# Cube cooling Fourier series coefficients

I wanted to solve a heat equation for cube which has initial temperature of $$100°C$$ and is cooling to the temperature of $$20°C$$.

I calculated heat equation and I wanted get the coefficients $$a_{n,m,l}$$.

The conditions are $$T(x,y,z,t)=20$$ for all $$(x,y,z)$$ on the boundary of the cube and all $$t > 0$$ and $$T(x,y,z,0)=100$$ for all $$(x,y,z)$$ inside the cube. The equation which I tried to solve:

$$\frac{\partial T}{\partial t} = \alpha \left(\frac{\partial^2 T}{\partial x^2} + \frac{\partial^2 T}{\partial y^2} + \frac{\partial^2 T}{\partial z^2} \right)$$

The function I got

$$T(x,y,z,t) = 20 + \sum_{n=1}^{\infty} \sum_{m=1}^{\infty} \sum_{l=1}^{\infty} a_{n,m,l} \sin\left(\frac{n \pi x}{a}\right) \sin\left(\frac{m \pi y}{a}\right) \sin\left(\frac{l \pi x}{a}\right) e^{-\alpha^2 \lambda_{n,m,l} t}$$

I calculated

$$a_{n,m,l} = \frac{8}{a^3} \int_{0}^a \int_{0}^a \int_{0}^a 80 \sin\left(\frac{n \pi x}{a}\right)\sin\left(\frac{m \pi y}{a}\right) \sin\left(\frac{l \pi x}{a}\right) dx \;dy \;dz \\ = -\frac{2560 \;sin^2\left(\frac{n \pi}{2}\right) sin^2\left(\frac{m \pi}{2}\right) (1-cos(\pi l))}{\pi^3 n m l} = \\ = 80 \left(\frac{2}{\pi}\right)^3 \frac{1}{nml} (1-(-1)^n)(1-(-1)^m)(1-(-1)^l)$$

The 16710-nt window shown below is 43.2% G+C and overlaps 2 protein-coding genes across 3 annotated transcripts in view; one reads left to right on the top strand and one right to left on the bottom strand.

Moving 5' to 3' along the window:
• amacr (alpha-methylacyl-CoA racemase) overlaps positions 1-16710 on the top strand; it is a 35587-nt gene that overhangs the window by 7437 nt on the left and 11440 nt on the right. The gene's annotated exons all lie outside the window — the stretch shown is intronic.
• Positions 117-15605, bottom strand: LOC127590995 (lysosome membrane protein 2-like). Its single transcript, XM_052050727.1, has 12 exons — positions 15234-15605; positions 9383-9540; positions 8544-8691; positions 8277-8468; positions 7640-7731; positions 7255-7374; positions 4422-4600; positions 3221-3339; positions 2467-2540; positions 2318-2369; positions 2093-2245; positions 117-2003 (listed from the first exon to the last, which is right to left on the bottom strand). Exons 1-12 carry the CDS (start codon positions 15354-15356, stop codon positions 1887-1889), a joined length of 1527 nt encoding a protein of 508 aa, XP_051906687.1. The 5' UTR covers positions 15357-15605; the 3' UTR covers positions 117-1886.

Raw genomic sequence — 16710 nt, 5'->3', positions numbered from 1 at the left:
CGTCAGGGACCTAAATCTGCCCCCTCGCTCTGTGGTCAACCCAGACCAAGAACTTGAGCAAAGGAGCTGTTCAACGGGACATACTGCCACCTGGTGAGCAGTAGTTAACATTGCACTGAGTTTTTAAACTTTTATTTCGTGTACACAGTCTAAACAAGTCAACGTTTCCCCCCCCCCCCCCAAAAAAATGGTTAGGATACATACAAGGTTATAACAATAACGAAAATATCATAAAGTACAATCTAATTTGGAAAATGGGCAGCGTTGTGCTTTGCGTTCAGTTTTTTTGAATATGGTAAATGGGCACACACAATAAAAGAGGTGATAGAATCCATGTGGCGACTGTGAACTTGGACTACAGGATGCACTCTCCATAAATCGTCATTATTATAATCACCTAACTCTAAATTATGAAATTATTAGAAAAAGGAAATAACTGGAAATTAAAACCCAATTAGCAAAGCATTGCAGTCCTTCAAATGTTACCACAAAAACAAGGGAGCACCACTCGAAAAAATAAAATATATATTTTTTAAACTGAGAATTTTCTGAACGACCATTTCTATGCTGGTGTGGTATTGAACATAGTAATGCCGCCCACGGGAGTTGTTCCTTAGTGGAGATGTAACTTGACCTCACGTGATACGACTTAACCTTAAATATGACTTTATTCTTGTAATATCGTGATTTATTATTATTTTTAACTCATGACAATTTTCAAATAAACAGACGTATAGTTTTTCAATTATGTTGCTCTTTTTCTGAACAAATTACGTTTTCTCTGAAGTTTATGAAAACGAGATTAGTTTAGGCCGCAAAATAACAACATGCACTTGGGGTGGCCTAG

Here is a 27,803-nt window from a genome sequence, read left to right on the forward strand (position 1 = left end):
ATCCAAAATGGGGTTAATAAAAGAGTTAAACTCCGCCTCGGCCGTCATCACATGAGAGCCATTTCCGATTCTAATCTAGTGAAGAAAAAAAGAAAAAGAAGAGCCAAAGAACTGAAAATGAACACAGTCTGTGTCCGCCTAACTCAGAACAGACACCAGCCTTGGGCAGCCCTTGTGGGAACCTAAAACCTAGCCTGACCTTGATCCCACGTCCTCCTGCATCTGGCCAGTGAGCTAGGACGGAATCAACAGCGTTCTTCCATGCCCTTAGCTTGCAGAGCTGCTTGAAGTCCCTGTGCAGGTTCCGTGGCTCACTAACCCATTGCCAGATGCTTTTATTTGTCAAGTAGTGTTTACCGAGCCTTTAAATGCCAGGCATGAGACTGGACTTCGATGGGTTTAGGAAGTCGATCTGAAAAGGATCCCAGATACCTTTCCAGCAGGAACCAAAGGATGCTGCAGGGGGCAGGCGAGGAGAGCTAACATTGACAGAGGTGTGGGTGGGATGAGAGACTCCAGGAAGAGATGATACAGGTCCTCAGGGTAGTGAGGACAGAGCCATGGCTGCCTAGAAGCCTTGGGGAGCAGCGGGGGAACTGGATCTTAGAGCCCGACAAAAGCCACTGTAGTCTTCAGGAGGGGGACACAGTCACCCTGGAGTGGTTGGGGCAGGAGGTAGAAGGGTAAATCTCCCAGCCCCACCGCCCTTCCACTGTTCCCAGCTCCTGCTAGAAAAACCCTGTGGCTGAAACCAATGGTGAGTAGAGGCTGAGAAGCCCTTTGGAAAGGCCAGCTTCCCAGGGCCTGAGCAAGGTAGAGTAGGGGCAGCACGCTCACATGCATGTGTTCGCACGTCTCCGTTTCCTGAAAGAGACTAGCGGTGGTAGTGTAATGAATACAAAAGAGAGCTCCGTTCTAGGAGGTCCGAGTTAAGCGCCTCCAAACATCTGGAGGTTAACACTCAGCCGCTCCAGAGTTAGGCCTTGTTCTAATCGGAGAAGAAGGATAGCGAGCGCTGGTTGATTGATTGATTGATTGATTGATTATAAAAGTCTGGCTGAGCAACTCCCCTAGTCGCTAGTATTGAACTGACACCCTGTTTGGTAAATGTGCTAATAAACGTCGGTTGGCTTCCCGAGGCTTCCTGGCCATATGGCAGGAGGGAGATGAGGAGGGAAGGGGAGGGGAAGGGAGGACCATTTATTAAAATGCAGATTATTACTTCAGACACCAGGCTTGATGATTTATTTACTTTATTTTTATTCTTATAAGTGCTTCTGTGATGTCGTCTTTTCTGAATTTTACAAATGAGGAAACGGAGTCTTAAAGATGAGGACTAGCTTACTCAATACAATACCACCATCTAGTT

But it seems not right. I don't know how to determine the right Fourier coefficient. I get this: Thank you for help. I get this • You have no boundary conditions: $T(x,y,z,t)=20$ simply means that $T=20$ for all $x,y\text{ and }z$ and for all of time. You need three BCs: one for $x$, one for $y$ one for $z$. W/o these your problem is ill-posed.
– Gert
Apr 23 at 23:37
• @Gert I explain the initial conditions. Apr 23 at 23:43
• You have a PDE, second order and in three dimensions (plus time). That means you need an initial condition (which you have) and TWO BCs per dimension, in order to be able to determine all integration constants (there are six of them).
– Gert
Apr 23 at 23:46
• I've corrected conditions for $x,y,z$, are they enough to find $T(x,y,z,t)$? Apr 23 at 23:56
• Yes, I'll formulate an answer now
– Gert
Apr 23 at 23:59

Your boundary conditions (BC) are better formulated as: $$T(0,y,z,t)=T(a,y,z,t)=20$$ $$T(x,0,z,t)=T(x,a,z,t)=20$$ $$T(x,y,0,t)=T(x,y,a,t)=20$$ Such BC are called 'non-homogeneous' and very difficult to handle.

But there's a 'cheap-and-easy' remedy: transform the dependent variable $$T$$ to:

$$u=T-20$$ The new boundary conditions in $$u$$ are now homogeneous, because: $$u(0,y,z,t)=u(a,y,z,t)=0$$ $$u(x,0,z,t)=u(x,a,z,t)=0$$ $$u(x,y,0,t)=u(x,y,a,t)=0$$

All your derivatives remain the same because $$20$$ is a constant and derives to $$0$$.

The new PDE is now:

$$\frac{\partial u}{\partial t} = \alpha \left(\frac{\partial^2 u}{\partial x^2} + \frac{\partial^2 u}{\partial y^2} + \frac{\partial^2 u}{\partial z^2} \right)$$

Now you solve this PDE with the new, homogeneous BCs (the IC becomes $$u(x,y,z,0)=80$$) and when you're done you apply:

$$T(x,y,z,t)=20+u(x,y,z,t)$$

That's where your mystery constant come from.